Long-term problems influencing health-related quality of life after road traffic injury – Differences between bicyclists and car occupants
Artikel i vetenskaplig tidskrift, 2016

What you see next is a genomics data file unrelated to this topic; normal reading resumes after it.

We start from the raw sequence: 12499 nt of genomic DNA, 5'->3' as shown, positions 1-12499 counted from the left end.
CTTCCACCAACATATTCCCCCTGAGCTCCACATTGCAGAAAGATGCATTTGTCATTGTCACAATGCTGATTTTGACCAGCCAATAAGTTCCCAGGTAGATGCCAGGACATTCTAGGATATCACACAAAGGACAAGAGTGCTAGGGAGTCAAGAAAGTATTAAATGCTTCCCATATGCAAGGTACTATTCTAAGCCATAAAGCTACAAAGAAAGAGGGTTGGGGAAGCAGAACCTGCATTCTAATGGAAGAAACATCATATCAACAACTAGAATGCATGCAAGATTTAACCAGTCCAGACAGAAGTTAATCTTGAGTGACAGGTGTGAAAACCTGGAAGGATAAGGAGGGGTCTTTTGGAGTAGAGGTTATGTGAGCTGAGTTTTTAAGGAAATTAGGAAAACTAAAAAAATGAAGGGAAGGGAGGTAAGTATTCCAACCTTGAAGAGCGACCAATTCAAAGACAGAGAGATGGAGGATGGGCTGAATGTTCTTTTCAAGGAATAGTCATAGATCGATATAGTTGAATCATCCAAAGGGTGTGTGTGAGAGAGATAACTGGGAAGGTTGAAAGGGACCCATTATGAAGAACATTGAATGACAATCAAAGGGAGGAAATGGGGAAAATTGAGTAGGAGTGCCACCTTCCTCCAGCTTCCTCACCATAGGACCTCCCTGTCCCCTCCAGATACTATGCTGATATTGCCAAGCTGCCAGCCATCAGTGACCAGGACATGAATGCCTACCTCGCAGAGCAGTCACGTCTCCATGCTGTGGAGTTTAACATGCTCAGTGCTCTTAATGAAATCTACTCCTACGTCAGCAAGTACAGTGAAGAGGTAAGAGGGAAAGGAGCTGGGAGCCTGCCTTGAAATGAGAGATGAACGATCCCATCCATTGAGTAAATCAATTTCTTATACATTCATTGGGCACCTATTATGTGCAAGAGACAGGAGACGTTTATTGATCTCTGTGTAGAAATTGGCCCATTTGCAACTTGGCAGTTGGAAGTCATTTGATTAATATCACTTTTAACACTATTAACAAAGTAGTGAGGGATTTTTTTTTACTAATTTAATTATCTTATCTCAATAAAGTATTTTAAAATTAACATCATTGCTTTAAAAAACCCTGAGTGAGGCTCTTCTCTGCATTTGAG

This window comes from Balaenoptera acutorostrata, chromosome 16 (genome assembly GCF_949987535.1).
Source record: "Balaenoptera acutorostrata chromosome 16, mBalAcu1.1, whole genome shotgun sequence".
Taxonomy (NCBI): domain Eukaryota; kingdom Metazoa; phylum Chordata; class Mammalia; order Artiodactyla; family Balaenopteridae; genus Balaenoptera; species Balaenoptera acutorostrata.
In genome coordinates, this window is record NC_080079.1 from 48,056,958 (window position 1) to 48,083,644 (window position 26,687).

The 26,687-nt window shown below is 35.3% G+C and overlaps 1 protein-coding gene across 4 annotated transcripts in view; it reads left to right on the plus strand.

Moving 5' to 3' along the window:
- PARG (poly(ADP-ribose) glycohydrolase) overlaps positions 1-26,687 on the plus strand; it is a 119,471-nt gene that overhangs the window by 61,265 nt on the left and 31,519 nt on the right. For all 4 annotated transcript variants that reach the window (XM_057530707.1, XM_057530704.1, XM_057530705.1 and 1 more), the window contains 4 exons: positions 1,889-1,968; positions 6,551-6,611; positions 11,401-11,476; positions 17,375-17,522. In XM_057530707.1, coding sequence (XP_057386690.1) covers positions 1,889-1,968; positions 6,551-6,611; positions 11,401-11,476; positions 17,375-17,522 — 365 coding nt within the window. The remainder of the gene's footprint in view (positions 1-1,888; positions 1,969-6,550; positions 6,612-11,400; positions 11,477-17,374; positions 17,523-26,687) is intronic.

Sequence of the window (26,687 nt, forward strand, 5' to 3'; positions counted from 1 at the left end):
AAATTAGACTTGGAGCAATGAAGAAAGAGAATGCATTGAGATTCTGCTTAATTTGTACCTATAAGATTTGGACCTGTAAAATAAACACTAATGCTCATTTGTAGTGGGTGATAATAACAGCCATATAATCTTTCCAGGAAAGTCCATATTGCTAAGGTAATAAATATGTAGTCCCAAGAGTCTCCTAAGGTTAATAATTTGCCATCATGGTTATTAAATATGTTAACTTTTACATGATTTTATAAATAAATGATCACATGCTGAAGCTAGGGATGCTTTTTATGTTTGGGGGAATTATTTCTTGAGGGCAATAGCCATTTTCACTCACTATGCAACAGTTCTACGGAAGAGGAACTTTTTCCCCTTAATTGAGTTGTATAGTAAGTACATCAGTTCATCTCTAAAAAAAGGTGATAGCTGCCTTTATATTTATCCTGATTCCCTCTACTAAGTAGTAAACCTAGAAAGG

The aim of this study was to describe and compare road traffic injuries leading to long-term problems in Health related quality of life (HRQoL), with regards to road user group, injury severity and injured body region, which is important when considering injury preventive strategies. From the Swedish Traffic Accident Data Acquisition (STRADA), a randomized sample of people injured in a road traffic crash and seeking emergency hospital care in connection to the crash between 1st of January 2007 and 31st of December 2009 was drawn (n1⁄44761). HRQoL was investigated using a self-report survey, namely the EQ-5D. Among the responding persons injured in a bicycle crash (n1⁄4402) or car crash (n1⁄4557) the injury outcome of reporting or not reporting any problem in HRQoL was compared between bicyclists and car occupants depending on injured body region and injury severity. The results showed that 59% of car occupants and 44% of bicyclists reported problems in HRQoL after a road traffic injury. Pain/dis- comfort and anxiety/depression were the health-related dimensions where people most frequently reported problems. Leg injuries were most often associated with reporting problems in HRQoL, for both bicyclists and car occupants. Another finding was that car occupants consistently reported more pro- blems in HRQoL compared to bicyclists, even when controlled for injury severity and injured body region.